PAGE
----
What is perhaps most confounding are those who disregard the Census argument. They claim that there is no alternative to the #DemExit. They would get involved in the Democratic Party, they say, but for the “fact” that it will never change, evidenced by Pelosi and Schumer.
The naysayers not only conveniently overlook history—entrenched establishments do change radically over time—they miss is the fact that party leadership is chosen by the elected members of the party. As of yet, there has not been an influx of elected progressives. That can change, but it won’t without ousting the establishment by way of primaries.
However, the truly orthodox have an answer for that too. Based on 2016, they do not believe such contests will be fair enough for progressives to win. This argument is easy to knock down.
Not every race will be the 2016 primary because there is no more Clinton machine.
Clinton’s biggest asset this election was the fact that she and her husband were at the head of the largest political machine in Washington. They had spent years using their public charity, the Clinton Foundation, and their connections from their time in public office to build a donor network unlike any before it. This donor network gave them influence over the party, which also meant influence over the media in the age of “access journalism.”
This created a news cycle that made Clinton seem bulletproof. The party backed her, and the media gave her the lion’s share of the coverage on the Democratic side. Meanwhile, her allies in the media were also “elevating” Trump. In response to what seemed the most lopsided election in history, Wall Street and major industries, typically associated with the Republican Party, signed on with her. Hell, even members of the GOP establishment backed her. All of this, in turn, fed the media narrative that she would be the next President of the United States.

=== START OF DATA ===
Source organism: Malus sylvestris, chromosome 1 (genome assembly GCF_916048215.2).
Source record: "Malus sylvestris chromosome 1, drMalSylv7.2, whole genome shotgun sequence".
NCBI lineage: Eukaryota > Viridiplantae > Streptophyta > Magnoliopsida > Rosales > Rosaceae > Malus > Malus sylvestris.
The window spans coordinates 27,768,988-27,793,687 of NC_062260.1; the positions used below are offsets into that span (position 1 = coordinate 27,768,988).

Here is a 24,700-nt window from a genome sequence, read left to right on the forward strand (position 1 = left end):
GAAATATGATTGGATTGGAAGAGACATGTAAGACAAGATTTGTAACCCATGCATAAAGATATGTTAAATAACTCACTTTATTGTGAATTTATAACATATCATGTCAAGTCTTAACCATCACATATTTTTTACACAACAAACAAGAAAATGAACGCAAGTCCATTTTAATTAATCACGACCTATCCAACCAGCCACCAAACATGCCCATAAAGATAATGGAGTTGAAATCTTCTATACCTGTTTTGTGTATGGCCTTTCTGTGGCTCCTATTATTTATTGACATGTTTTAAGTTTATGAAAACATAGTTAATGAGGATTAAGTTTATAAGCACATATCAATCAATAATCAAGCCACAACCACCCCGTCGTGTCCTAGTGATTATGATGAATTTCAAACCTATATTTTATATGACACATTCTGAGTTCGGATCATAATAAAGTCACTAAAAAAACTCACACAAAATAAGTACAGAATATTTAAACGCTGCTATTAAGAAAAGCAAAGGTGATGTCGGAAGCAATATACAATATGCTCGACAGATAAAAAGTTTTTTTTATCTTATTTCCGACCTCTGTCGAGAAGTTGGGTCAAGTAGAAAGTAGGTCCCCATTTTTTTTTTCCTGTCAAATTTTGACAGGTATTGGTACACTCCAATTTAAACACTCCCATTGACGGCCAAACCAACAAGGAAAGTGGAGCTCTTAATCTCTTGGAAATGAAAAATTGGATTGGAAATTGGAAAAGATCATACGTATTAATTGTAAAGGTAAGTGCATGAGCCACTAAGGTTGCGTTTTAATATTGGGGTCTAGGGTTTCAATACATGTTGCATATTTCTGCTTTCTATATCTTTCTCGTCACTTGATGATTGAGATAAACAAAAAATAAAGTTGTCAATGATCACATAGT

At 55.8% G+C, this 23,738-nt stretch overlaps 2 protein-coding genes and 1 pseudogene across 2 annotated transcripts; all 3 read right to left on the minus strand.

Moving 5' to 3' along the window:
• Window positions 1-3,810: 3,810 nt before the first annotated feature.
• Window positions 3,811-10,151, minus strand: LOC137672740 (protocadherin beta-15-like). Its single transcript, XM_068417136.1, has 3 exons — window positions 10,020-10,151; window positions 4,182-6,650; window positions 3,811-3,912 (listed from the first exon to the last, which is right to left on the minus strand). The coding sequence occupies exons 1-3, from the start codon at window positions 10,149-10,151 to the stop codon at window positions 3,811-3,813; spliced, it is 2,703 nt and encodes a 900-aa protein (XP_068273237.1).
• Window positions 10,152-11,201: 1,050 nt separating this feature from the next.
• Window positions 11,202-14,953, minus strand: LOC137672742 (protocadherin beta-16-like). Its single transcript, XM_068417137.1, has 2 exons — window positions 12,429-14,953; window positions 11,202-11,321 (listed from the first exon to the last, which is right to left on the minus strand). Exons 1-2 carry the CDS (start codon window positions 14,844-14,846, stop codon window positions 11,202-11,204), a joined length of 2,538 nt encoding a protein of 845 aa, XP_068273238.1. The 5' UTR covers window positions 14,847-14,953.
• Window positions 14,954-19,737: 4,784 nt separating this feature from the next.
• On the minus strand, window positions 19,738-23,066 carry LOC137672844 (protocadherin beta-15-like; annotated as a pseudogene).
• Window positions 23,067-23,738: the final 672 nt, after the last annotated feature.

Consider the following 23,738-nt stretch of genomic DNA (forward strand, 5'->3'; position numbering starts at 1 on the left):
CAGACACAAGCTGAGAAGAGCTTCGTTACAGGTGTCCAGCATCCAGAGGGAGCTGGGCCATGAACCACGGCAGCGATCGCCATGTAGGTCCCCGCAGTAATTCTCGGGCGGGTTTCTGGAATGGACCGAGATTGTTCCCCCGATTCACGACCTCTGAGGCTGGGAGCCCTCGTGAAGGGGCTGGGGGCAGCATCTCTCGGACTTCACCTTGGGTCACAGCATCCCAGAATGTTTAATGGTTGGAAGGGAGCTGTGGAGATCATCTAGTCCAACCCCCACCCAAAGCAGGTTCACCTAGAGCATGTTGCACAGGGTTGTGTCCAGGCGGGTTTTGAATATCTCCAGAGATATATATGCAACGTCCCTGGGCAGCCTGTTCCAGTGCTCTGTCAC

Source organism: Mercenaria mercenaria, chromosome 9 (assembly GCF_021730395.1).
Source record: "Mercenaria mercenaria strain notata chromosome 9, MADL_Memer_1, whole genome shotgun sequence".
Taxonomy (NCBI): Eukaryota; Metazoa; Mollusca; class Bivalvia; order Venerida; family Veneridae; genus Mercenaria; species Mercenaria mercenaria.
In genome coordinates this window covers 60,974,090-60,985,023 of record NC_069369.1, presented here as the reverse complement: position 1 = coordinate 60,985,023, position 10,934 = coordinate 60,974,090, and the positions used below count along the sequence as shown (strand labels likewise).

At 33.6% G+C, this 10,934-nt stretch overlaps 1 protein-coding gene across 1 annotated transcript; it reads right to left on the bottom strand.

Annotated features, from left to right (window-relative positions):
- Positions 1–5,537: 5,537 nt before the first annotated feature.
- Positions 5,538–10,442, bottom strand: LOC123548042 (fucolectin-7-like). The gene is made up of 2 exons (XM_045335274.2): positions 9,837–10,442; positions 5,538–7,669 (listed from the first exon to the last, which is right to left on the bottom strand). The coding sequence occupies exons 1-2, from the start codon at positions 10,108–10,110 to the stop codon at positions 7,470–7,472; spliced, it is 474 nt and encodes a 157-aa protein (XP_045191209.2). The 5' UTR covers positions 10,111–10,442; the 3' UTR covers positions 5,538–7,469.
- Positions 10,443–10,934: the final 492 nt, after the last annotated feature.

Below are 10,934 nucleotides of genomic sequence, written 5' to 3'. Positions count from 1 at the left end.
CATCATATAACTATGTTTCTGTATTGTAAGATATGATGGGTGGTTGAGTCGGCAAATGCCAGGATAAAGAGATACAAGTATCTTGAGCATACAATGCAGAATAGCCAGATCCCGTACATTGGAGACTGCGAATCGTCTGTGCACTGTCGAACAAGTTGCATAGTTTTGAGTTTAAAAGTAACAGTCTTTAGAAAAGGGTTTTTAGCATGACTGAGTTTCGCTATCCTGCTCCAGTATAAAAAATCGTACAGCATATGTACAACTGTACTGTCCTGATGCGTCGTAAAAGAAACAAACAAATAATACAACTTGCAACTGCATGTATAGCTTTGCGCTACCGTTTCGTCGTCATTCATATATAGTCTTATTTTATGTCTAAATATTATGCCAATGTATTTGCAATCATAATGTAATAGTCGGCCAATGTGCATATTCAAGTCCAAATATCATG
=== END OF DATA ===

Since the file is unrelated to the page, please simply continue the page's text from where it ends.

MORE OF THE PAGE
Despite some initial speculation to the contrary, the Clintons are finished politically, and nobody else even comes close to wielding the amount of influence they did in Democratic politics. The fundraising network is falling apart, with many donors changing sides given their shattered confidence in the Democratic establishment’s ability to win elections.
And that’s only the beginning. The #DemExit advocates are mistaken to think that the party is anything other than vulnerable to a takeover. In reality, #DemExit is exactly what the establishment wants. Clinton’s defeat sent shock waves throughout Washington, and her allies have been scrambling to pick up the pieces and send a message that will dishearten the left. More progressive voters in the base means a serious threat to their control.
For those who wish to see progressive change, the only viable path right now is to take back control of the Democratic Party from the establishment. And the only way to do that by unifying.
Establishment Democrats in Congress must either be ousted by progressives through primaries when possible, or voted against—the Green Party still has a role to play in general elections. At the state level, however, it does not matter as much if the candidate is a progressive or centrist Democrat given the Census. Either will redistrict more fairly than the GOP because demographics do favor the left.
In purely pragmatic terms, this is the easier path to accomplish progressive goals—capturing the Democrats’ existing infrastructure and built-in voter base—than it is to start a new party from scratch. After all, the left will need a broad coalition to actually win national elections.
Though it is not inconceivable that a third party will one day supplants one of the two major parties, and while that as a long term goal may become appropriate in the future, that revolution is not happening soon. While it may provide comfort to progressives, who found themselves unjustly caricatured as sexists, “bros”, retreat back into the ideologically pure camps many of Sanders’ voters originated from, it is counterproductive.
This is a wake up.